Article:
Day 3: If you have the opportunity to visit a prayer room at the airport, definitely take advantage! There is something so sweet about meeting the Lord in a land so far from home.
Day 4: Before meeting your new child, consider writing him/her a letter. Pour out those raw emotions to help your child know someday what was on your heart. You will be so glad that you did! Focusing your thoughts and prayer on your child will help you be in the right frame of mind on Family Day.
Day 5: Do not stress out about the gifts you buy for people in China. They will not open them in front of you. Consider buying gifts that help an organization. For example, we purchased two purses from By Tavi, which is operated by women in Cambodia, striving to make a better life for their families. We bought the dozens of small $1 hand sanitizers from Bath and Body Works to give to many people. Our guide said, “Let everyone know not to get the men a green hat!” He said this is very bad in China, as it means that you have had an affair on your wife or girlfriend. Beware of green hats, adoptive momma friends!!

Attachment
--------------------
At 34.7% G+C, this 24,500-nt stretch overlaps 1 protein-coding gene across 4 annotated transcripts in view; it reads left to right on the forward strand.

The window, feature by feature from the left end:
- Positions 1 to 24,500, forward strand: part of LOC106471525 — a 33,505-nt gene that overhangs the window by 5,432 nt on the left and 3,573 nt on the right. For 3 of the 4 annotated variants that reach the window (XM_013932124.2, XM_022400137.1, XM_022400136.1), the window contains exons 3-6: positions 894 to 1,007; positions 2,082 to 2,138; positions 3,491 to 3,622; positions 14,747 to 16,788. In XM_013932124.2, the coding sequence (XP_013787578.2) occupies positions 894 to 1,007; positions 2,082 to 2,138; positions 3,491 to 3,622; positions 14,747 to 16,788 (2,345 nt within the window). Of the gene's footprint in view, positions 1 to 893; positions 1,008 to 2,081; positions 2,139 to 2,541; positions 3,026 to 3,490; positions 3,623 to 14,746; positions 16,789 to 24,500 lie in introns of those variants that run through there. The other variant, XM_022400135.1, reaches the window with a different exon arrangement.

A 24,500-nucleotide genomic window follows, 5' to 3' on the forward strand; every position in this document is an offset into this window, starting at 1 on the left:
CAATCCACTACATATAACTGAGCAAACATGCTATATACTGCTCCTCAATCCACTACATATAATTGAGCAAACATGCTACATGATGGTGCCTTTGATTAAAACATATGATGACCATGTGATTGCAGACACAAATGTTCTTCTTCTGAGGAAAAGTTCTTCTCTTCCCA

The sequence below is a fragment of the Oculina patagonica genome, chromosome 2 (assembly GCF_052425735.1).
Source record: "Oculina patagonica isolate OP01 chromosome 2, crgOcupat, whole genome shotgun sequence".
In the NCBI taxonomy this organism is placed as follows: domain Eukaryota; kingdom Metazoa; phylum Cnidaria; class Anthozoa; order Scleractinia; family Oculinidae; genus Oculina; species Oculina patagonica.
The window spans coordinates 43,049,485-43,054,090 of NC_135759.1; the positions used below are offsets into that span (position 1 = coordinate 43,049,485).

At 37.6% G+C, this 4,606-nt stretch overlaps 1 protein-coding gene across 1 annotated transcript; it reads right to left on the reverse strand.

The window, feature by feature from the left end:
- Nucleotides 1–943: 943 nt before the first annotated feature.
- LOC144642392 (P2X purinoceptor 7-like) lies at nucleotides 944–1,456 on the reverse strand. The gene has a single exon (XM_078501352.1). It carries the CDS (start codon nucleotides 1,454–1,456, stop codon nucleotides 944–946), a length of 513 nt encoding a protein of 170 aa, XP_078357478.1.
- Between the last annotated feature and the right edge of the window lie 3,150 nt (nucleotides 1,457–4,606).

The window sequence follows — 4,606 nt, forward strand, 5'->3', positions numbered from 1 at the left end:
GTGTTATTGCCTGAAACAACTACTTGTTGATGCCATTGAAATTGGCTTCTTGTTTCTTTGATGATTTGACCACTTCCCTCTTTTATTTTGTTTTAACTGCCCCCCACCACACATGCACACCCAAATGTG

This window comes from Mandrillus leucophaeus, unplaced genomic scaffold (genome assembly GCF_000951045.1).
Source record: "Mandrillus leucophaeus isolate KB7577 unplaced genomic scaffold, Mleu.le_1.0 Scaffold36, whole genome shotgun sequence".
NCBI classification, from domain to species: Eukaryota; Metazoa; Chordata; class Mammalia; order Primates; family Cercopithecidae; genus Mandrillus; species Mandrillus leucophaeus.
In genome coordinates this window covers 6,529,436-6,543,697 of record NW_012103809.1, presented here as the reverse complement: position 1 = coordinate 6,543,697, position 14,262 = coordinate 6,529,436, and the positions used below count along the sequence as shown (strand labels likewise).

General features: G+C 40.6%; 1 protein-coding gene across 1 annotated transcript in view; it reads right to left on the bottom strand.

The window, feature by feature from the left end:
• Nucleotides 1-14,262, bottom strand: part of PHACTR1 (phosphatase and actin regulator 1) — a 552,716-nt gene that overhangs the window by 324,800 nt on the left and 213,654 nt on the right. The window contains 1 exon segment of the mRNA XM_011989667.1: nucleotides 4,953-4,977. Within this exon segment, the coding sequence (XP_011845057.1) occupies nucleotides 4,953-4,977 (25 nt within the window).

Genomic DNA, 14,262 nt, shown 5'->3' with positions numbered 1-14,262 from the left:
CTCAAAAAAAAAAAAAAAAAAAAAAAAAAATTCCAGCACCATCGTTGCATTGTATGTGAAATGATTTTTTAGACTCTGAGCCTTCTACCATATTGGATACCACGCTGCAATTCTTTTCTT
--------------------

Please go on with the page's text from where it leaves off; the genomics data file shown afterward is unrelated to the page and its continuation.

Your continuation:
Day 6: Even when you are not feeling 100%, and you are considering skipping that tour of the local park, please go anyway! You will be so glad that you did. Your time in China is so short, and you will want to take in as much of your child’s country as possible. This is your chance to fall in love with China and learn about its rich history. Sweating buckets of sweat in 110 degree heat with a baby strapped to your chest in an Ergo is totally worth it!